If you’ve not encountered him before, Frank Sanazi is a purveyor of what’s been termed extreme cabaret; in his case a cocktail of 1950s lounge crooning spiked with jokes about Nazism. The material is designed to make you wince and waver even as you laugh. Rat Pack numbers are given a dictatorial twist and his hand is forever twitching in a barely suppressed Nazi salute.
Perhaps not surprisingly, Frank’s brought an army with him and his variety night features a disco Jesus, an appearance by his daughter, Nancy Sanazi - a giggling Californian blonde with an explosive, borderline psychotic temper and a riding crop - and a musical skit about a sexually frustrated Anne Frank that takes any residual notion of good taste and tramples it underfoot.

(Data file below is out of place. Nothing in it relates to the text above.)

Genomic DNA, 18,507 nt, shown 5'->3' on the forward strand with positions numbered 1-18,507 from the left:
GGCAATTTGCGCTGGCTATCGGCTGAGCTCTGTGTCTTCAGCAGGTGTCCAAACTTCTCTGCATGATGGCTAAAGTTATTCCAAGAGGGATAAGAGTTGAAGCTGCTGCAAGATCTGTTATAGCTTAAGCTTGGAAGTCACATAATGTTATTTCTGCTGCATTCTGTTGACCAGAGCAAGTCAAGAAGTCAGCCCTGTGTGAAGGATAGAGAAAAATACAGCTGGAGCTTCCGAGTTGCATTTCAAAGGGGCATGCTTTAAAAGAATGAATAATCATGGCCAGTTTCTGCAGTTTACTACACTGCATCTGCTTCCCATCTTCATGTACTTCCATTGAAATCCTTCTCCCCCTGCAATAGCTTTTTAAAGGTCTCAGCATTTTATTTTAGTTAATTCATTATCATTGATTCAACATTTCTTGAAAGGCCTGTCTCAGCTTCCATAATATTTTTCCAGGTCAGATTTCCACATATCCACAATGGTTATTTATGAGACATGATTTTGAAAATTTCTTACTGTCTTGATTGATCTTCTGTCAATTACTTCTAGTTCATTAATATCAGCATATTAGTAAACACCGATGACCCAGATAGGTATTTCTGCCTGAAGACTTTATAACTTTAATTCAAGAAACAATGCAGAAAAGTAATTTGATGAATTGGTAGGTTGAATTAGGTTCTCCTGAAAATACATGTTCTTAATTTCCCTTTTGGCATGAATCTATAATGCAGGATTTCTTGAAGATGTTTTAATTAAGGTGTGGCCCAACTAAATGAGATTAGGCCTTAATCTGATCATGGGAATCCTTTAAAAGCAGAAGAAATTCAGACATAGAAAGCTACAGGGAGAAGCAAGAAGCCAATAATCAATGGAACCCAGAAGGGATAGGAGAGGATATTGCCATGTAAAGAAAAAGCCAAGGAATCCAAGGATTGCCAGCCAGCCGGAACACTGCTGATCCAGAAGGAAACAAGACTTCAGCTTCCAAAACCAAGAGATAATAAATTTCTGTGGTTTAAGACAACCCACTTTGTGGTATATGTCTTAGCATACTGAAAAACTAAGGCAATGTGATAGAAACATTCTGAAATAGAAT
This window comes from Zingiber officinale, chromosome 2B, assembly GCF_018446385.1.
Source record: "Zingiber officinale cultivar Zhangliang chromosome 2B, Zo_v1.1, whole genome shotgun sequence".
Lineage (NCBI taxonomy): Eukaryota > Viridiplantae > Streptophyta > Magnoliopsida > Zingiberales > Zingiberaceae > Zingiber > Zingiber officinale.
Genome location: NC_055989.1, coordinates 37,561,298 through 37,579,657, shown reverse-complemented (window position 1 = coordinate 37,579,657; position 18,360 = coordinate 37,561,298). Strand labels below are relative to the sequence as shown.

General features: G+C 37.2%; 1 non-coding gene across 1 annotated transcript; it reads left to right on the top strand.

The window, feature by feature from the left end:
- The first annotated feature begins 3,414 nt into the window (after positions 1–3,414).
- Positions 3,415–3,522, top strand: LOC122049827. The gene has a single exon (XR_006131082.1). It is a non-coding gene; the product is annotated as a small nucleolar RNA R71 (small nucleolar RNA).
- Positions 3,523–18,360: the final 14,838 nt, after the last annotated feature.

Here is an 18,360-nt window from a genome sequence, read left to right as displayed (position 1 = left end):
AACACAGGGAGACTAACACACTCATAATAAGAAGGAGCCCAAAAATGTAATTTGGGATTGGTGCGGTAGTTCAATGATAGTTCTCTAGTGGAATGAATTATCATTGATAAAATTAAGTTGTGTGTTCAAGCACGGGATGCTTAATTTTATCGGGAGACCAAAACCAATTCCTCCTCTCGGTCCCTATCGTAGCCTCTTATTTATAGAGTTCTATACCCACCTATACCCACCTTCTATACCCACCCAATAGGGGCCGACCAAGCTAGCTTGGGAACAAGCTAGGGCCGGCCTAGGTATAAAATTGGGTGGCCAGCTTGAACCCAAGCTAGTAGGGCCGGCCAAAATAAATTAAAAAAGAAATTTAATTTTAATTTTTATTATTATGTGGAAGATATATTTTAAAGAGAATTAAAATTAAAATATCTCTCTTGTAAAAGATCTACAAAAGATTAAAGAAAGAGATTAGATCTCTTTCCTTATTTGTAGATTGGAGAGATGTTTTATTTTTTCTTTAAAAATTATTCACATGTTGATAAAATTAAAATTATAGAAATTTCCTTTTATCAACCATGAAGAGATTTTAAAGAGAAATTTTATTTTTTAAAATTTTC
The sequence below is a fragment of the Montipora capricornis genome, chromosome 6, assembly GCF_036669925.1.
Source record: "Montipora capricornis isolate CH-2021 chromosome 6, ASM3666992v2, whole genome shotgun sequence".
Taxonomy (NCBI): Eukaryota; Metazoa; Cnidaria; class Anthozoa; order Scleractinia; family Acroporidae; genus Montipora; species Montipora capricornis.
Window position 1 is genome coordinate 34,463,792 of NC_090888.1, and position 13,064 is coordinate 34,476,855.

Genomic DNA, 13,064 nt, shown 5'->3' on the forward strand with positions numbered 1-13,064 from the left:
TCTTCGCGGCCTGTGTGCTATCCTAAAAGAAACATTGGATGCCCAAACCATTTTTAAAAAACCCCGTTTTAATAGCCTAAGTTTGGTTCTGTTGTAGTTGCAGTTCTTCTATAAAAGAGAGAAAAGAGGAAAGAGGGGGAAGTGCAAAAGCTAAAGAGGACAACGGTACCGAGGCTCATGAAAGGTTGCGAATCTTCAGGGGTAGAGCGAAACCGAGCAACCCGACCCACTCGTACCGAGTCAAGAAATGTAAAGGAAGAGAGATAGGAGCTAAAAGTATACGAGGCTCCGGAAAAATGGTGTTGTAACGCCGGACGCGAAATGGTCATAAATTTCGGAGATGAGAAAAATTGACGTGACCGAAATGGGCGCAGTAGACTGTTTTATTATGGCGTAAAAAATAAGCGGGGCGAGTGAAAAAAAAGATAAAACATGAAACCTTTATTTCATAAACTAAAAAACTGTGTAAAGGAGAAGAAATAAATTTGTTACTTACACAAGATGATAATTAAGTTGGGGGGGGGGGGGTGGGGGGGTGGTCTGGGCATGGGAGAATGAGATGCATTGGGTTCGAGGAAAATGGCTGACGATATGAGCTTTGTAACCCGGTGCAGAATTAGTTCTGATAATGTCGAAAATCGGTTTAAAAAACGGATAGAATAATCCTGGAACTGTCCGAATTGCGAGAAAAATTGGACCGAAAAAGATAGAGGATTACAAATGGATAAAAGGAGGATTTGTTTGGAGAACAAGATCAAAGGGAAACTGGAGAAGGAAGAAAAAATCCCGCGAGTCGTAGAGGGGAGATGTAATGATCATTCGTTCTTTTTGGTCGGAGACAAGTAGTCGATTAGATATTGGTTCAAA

It’s all horribly, horribly wrong and yet you do find yourself laughing. Frank has a polished, powerful voice and does a fair impersonation of Sinatra, even if his reworked songs – Mein Way, Strangers on My Flight – are essentially one-joke numbers. But then the whole act revolves around one gag, though it’s always acutely aware of the places it is pushing you, of the necessity of silliness in the face of evil, of laughter as a weapon.